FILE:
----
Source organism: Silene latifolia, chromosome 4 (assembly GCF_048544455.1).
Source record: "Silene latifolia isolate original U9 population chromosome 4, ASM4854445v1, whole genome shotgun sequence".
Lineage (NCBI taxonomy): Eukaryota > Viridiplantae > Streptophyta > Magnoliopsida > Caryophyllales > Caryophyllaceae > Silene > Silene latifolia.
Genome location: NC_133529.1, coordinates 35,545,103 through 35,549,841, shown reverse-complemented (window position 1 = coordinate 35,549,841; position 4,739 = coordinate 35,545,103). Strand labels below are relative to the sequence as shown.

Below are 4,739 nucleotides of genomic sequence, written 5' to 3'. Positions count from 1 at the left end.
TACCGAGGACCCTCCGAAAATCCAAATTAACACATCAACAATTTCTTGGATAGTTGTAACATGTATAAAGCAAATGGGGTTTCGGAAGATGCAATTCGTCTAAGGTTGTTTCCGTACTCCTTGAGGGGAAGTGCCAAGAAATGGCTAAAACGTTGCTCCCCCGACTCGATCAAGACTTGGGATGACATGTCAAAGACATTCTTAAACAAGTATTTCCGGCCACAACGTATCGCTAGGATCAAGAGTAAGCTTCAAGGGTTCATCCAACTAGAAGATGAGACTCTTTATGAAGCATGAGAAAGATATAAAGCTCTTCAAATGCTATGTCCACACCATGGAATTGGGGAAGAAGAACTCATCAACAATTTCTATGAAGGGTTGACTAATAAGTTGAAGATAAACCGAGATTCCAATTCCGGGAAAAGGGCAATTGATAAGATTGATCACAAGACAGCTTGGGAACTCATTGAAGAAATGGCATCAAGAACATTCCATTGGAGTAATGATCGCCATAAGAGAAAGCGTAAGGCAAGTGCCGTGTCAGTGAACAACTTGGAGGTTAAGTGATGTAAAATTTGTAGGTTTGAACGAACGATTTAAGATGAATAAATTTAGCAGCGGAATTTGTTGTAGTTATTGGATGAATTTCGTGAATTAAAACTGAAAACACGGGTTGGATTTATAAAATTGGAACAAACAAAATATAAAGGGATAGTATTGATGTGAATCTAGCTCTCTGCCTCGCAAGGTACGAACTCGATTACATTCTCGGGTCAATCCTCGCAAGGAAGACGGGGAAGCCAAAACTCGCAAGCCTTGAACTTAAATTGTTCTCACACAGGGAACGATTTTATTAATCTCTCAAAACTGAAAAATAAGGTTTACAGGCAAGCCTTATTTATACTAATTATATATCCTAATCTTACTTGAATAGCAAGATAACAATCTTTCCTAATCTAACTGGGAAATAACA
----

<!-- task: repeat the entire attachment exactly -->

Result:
Source organism: Silene latifolia, chromosome 4 (assembly GCF_048544455.1).
Source record: "Silene latifolia isolate original U9 population chromosome 4, ASM4854445v1, whole genome shotgun sequence".
Lineage (NCBI taxonomy): Eukaryota > Viridiplantae > Streptophyta > Magnoliopsida > Caryophyllales > Caryophyllaceae > Silene > Silene latifolia.
Genome location: NC_133529.1, coordinates 35,545,103 through 35,549,841, shown reverse-complemented (window position 1 = coordinate 35,549,841; position 4,739 = coordinate 35,545,103). Strand labels below are relative to the sequence as shown.

Below are 4,739 nucleotides of genomic sequence, written 5' to 3'. Positions count from 1 at the left end.
TACCGAGGACCCTCCGAAAATCCAAATTAACACATCAACAATTTCTTGGATAGTTGTAACATGTATAAAGCAAATGGGGTTTCGGAAGATGCAATTCGTCTAAGGTTGTTTCCGTACTCCTTGAGGGGAAGTGCCAAGAAATGGCTAAAACGTTGCTCCCCCGACTCGATCAAGACTTGGGATGACATGTCAAAGACATTCTTAAACAAGTATTTCCGGCCACAACGTATCGCTAGGATCAAGAGTAAGCTTCAAGGGTTCATCCAACTAGAAGATGAGACTCTTTATGAAGCATGAGAAAGATATAAAGCTCTTCAAATGCTATGTCCACACCATGGAATTGGGGAAGAAGAACTCATCAACAATTTCTATGAAGGGTTGACTAATAAGTTGAAGATAAACCGAGATTCCAATTCCGGGAAAAGGGCAATTGATAAGATTGATCACAAGACAGCTTGGGAACTCATTGAAGAAATGGCATCAAGAACATTCCATTGGAGTAATGATCGCCATAAGAGAAAGCGTAAGGCAAGTGCCGTGTCAGTGAACAACTTGGAGGTTAAGTGATGTAAAATTTGTAGGTTTGAACGAACGATTTAAGATGAATAAATTTAGCAGCGGAATTTGTTGTAGTTATTGGATGAATTTCGTGAATTAAAACTGAAAACACGGGTTGGATTTATAAAATTGGAACAAACAAAATATAAAGGGATAGTATTGATGTGAATCTAGCTCTCTGCCTCGCAAGGTACGAACTCGATTACATTCTCGGGTCAATCCTCGCAAGGAAGACGGGGAAGCCAAAACTCGCAAGCCTTGAACTTAAATTGTTCTCACACAGGGAACGATTTTATTAATCTCTCAAAACTGAAAAATAAGGTTTACAGGCAAGCCTTATTTATACTAATTATATATCCTAATCTTACTTGAATAGCAAGATAACAATCTTTCCTAATCTAACTGGGAAATAACA